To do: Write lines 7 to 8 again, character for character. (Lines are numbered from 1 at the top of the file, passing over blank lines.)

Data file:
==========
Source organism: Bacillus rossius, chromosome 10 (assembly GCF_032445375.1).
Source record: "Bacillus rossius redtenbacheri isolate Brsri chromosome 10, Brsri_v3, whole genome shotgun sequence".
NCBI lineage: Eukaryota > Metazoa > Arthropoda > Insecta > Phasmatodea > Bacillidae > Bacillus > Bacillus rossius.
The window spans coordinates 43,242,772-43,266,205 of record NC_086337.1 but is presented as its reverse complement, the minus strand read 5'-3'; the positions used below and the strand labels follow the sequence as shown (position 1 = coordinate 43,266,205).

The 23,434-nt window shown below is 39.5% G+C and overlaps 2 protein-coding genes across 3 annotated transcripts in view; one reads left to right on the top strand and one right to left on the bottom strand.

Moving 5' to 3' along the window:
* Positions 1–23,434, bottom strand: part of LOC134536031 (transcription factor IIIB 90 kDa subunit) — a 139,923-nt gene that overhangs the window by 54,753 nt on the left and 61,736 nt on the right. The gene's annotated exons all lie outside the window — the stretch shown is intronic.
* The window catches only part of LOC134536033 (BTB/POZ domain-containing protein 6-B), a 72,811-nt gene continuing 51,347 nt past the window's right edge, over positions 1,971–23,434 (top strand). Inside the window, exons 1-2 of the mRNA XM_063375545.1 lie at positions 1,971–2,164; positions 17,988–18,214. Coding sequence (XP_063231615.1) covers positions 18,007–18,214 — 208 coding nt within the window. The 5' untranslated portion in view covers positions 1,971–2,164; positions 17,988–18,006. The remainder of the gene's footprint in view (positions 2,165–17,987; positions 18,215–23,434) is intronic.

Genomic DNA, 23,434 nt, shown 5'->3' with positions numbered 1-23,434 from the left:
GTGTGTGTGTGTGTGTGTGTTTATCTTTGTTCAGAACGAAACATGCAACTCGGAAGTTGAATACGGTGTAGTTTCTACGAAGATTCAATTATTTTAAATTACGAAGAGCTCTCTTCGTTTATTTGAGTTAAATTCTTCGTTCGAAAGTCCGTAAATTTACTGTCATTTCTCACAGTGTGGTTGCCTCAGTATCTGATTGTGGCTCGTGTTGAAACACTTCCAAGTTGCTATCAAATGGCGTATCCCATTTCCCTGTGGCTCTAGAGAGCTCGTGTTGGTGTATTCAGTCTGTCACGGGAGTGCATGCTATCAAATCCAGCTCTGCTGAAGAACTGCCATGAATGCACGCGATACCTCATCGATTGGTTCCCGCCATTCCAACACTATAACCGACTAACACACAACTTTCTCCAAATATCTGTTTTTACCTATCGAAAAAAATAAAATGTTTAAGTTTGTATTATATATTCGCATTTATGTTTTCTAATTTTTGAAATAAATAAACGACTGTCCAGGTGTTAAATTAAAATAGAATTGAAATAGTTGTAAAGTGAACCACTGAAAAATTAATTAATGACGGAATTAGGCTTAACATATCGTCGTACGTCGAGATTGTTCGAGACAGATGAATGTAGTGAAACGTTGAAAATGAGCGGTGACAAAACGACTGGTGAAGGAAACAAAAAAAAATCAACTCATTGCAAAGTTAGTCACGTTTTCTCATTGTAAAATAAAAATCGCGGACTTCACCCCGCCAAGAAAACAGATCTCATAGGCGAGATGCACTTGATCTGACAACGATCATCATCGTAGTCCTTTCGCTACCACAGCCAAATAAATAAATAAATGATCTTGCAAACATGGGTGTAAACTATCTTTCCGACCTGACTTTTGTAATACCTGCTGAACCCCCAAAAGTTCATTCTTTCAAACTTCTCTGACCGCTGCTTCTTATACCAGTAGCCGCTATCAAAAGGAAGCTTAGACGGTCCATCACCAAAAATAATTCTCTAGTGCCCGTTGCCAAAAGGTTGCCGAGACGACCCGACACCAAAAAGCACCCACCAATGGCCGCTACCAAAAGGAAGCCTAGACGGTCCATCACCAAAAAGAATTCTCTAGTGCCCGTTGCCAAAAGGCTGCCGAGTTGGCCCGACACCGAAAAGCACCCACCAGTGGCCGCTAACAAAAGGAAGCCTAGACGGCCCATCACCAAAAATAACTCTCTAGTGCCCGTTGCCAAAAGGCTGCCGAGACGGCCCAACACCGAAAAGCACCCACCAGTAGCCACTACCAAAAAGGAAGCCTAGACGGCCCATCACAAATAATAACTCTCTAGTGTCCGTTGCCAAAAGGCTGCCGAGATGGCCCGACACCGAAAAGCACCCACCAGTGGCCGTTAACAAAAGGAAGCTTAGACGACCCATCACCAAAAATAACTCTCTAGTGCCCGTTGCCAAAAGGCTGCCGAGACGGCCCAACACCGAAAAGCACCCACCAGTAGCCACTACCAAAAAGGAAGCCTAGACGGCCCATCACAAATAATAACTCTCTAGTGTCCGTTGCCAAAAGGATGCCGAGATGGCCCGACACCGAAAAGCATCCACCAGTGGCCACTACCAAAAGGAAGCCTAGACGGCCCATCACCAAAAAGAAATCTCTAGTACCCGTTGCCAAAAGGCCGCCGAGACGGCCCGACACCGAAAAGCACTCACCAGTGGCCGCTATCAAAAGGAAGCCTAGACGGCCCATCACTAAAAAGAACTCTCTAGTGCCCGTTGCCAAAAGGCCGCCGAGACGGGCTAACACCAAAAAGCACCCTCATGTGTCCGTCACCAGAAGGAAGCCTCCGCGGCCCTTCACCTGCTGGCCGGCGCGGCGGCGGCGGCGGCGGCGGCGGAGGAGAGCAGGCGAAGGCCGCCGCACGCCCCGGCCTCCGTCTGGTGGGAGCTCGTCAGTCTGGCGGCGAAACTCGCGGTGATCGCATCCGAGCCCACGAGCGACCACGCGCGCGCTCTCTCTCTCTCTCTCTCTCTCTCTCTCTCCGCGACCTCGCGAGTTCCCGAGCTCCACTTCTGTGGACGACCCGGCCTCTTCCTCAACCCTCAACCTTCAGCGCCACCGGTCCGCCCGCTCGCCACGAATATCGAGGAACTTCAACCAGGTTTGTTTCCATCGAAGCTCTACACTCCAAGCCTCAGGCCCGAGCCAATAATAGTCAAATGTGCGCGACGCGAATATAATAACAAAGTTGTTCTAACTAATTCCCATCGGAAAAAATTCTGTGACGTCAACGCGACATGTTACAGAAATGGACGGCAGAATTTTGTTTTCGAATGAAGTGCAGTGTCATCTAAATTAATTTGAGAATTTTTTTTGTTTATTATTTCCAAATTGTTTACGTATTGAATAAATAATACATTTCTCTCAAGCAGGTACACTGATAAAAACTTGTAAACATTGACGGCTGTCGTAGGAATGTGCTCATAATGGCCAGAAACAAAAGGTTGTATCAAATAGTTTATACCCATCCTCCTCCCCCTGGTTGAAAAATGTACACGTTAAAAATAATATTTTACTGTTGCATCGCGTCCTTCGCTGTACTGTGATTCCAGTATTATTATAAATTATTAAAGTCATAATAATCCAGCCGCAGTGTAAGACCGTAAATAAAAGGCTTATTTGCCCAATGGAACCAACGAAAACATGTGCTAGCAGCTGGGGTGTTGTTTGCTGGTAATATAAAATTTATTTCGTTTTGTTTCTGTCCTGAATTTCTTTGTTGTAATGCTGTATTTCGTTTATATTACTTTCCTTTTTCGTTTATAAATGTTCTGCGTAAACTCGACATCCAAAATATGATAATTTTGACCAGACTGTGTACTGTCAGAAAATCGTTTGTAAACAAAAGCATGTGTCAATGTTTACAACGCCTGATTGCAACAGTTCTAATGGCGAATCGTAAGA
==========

* Positions 1–23,434, bottom strand: part of LOC134536031 (transcription factor IIIB 90 kDa subunit) — a 139,923-nt gene that overhangs the window by 54,753 nt on the left and 61,736 nt on the right. The gene's annotated exons all lie outside the window — the stretch shown is intronic.
* The window catches only part of LOC134536033 (BTB/POZ domain-containing protein 6-B), a 72,811-nt gene continuing 51,347 nt past the window's right edge, over positions 1,971–23,434 (top strand). Inside the window, exons 1-2 of the mRNA XM_063375545.1 lie at positions 1,971–2,164; positions 17,988–18,214. Coding sequence (XP_063231615.1) covers positions 18,007–18,214 — 208 coding nt within the window. The 5' untranslated portion in view covers positions 1,971–2,164; positions 17,988–18,006. The remainder of the gene's footprint in view (positions 2,165–17,987; positions 18,215–23,434) is intronic.